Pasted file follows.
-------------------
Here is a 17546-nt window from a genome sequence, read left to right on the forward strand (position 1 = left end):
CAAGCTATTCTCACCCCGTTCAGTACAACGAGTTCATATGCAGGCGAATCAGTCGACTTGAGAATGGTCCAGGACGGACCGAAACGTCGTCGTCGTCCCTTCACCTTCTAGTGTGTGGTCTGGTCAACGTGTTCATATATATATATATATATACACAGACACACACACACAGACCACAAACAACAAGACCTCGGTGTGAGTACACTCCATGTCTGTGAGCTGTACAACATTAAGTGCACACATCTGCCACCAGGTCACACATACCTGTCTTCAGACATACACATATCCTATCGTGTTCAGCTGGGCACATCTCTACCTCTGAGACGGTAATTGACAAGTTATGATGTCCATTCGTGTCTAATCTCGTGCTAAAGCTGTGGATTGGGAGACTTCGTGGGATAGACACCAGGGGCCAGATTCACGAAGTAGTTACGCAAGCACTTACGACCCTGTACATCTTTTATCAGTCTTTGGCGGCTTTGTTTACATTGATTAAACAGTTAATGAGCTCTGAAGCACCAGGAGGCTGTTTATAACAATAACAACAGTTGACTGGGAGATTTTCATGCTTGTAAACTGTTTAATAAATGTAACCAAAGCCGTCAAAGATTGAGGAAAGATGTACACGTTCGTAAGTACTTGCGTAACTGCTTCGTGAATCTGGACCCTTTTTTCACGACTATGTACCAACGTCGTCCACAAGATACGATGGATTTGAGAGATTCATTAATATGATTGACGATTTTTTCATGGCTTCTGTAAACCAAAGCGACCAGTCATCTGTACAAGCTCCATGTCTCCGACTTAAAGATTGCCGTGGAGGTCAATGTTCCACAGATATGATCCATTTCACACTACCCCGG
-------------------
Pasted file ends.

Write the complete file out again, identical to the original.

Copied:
Here is a 17546-nt window from a genome sequence, read left to right on the forward strand (position 1 = left end):
CAAGCTATTCTCACCCCGTTCAGTACAACGAGTTCATATGCAGGCGAATCAGTCGACTTGAGAATGGTCCAGGACGGACCGAAACGTCGTCGTCGTCCCTTCACCTTCTAGTGTGTGGTCTGGTCAACGTGTTCATATATATATATATATATACACAGACACACACACACAGACCACAAACAACAAGACCTCGGTGTGAGTACACTCCATGTCTGTGAGCTGTACAACATTAAGTGCACACATCTGCCACCAGGTCACACATACCTGTCTTCAGACATACACATATCCTATCGTGTTCAGCTGGGCACATCTCTACCTCTGAGACGGTAATTGACAAGTTATGATGTCCATTCGTGTCTAATCTCGTGCTAAAGCTGTGGATTGGGAGACTTCGTGGGATAGACACCAGGGGCCAGATTCACGAAGTAGTTACGCAAGCACTTACGACCCTGTACATCTTTTATCAGTCTTTGGCGGCTTTGTTTACATTGATTAAACAGTTAATGAGCTCTGAAGCACCAGGAGGCTGTTTATAACAATAACAACAGTTGACTGGGAGATTTTCATGCTTGTAAACTGTTTAATAAATGTAACCAAAGCCGTCAAAGATTGAGGAAAGATGTACACGTTCGTAAGTACTTGCGTAACTGCTTCGTGAATCTGGACCCTTTTTTCACGACTATGTACCAACGTCGTCCACAAGATACGATGGATTTGAGAGATTCATTAATATGATTGACGATTTTTTCATGGCTTCTGTAAACCAAAGCGACCAGTCATCTGTACAAGCTCCATGTCTCCGACTTAAAGATTGCCGTGGAGGTCAATGTTCCACAGATATGATCCATTTCACACTACCCCGG